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Self-Care Tips Only Go So Far During a Pandemic

In the midst of the current pandemic, it’s no secret that we’re all in the midst of a financial roller coaster. Unemployment rates are high, the second stimulus package has been stalled and social service benefits across the board fail to meet the rampant needs across the country. What some may not recognize, however, is how this ultimately impacts individuals’ ability to engage in self-care. You see, the financial instability we are collectively experiencing prevents individuals from being able to meet their basic needs, due to the capitalist system our society uses to function. When individuals cannot meet their basic needs, going a step further to intentionally engage in self-care practices becomes essentially impossible.

Maslow’s hierarchy of needs, a foundational theory of motivation for those who study Psychology, is a five tiered hierarchy that explores human needs. Essentially, each lower tier must be addressed to a certain extent before an individual is able to address higher levels of need. Practically, we all know this makes sense. No one is preoccupied with investing in relationships when they can’t pay the bills, right? Of course not, because we would all automatically prioritize those basic needs; like food, housing and running water. Maslow’s hierarchy of needs presents the same principle, but in greater detail. The hierarchy begins with basic physiological needs, such as health, food, shelter and sleep. It then continues to the need for safety, security and stability. The third tier is the need for love and belongingness, which can best be explained by the need for connection with other people. The fourth tier focuses on esteem needs, such as feelings of accomplishment. Lastly, the top of the hierarchy is self-actualization, which is essentially becoming the best version of one’s self.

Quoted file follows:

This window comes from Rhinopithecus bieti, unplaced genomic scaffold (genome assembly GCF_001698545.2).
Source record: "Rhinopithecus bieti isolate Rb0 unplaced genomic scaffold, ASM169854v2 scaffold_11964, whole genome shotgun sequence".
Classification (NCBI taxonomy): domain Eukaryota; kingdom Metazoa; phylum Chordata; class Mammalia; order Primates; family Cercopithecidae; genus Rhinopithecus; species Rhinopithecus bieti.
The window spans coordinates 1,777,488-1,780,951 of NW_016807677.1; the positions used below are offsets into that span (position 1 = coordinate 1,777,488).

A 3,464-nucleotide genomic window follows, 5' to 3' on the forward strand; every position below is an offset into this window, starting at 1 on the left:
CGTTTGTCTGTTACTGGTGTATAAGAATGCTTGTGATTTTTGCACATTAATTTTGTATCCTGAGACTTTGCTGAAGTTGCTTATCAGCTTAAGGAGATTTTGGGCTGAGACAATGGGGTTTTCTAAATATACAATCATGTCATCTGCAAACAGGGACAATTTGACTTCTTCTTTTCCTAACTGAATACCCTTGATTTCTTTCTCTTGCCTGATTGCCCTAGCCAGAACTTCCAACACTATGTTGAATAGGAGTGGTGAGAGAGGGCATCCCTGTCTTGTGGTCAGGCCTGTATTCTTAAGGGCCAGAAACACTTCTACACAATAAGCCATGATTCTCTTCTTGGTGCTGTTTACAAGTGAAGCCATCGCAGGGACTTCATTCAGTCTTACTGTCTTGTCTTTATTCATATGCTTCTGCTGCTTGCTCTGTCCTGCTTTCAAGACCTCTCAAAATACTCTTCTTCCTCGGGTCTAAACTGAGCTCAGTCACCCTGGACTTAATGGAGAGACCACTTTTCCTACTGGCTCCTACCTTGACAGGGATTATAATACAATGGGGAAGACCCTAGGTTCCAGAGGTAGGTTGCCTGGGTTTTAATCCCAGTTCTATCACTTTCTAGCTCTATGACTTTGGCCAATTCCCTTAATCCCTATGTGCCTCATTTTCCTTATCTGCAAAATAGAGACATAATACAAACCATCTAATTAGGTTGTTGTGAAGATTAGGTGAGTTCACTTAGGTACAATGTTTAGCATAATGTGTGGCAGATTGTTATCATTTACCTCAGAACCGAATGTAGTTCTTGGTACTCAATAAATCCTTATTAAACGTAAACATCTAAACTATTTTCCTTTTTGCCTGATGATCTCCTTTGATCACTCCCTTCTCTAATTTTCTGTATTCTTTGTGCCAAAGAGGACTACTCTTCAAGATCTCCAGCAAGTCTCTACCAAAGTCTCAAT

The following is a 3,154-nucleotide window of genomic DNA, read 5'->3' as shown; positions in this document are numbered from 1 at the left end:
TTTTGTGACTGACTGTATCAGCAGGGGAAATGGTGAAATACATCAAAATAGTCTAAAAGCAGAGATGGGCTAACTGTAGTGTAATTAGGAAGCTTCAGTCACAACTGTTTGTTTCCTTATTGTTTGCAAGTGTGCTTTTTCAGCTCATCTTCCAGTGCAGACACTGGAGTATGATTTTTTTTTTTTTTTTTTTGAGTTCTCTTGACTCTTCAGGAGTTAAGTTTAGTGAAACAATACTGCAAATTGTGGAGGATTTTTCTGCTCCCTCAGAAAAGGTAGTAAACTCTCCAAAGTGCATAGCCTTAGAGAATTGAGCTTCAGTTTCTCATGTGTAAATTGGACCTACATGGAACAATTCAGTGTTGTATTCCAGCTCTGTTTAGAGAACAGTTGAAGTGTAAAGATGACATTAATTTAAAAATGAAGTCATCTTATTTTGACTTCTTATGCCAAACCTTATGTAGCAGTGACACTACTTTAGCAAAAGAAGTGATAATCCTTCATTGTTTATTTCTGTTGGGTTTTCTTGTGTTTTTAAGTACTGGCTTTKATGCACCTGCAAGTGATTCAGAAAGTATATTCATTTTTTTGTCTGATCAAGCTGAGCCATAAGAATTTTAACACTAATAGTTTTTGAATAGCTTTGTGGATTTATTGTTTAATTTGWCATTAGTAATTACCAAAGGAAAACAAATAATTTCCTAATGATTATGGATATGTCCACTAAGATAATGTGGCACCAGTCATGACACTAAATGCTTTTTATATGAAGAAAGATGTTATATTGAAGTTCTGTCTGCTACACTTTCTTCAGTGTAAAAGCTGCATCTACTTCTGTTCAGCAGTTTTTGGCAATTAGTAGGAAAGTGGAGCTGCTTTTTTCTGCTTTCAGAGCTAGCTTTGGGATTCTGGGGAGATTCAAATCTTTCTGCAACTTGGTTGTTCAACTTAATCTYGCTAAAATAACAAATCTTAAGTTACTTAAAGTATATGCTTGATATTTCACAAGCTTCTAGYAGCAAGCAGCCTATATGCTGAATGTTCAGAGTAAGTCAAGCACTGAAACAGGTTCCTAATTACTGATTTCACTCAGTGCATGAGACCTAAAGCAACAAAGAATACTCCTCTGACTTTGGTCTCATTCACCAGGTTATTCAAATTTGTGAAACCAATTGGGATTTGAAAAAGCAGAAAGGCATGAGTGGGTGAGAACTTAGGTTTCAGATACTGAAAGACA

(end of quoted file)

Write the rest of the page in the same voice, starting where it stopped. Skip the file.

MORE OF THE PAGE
If we look at this hierarchy and compare it to the collective trauma we are all in the midst of experiencing, we recognize that no one can be past the second level of the hierarchy. None of us have stability right now, particularly in the midst of constantly receiving contradictory directives and facing uncertainty over the government’s next move. So while we are in this space of being unable to have stability in the very world around us, none of us can progress further to the relationships, esteem or self-actualization we need to have holistic wellness. 

So how does this all tie back in to self-care? Well, as mentioned above, when people are focused on lower levels of need, they can’t address the higher needs that generally fall into the category of self-care. Additionally, note that each lower tier must be addressed to a certain extent before an individual is able to address higher levels of need, but it does not need to be addressed fully. Thus, two individuals who have contrasting areas of physiological needs met can still both have that first tier adequately addressed, despite not having the same tangible resources required to meet the same specific needs.

So, while people can make an intentional effort to engage in all of the self-care practices out there, we have to remember that while they may provide some level of temporary emotional relief, no amount of self-care is truly addressing what anyone needs right now.

Photo by Thomas de LUZE on Unsplash

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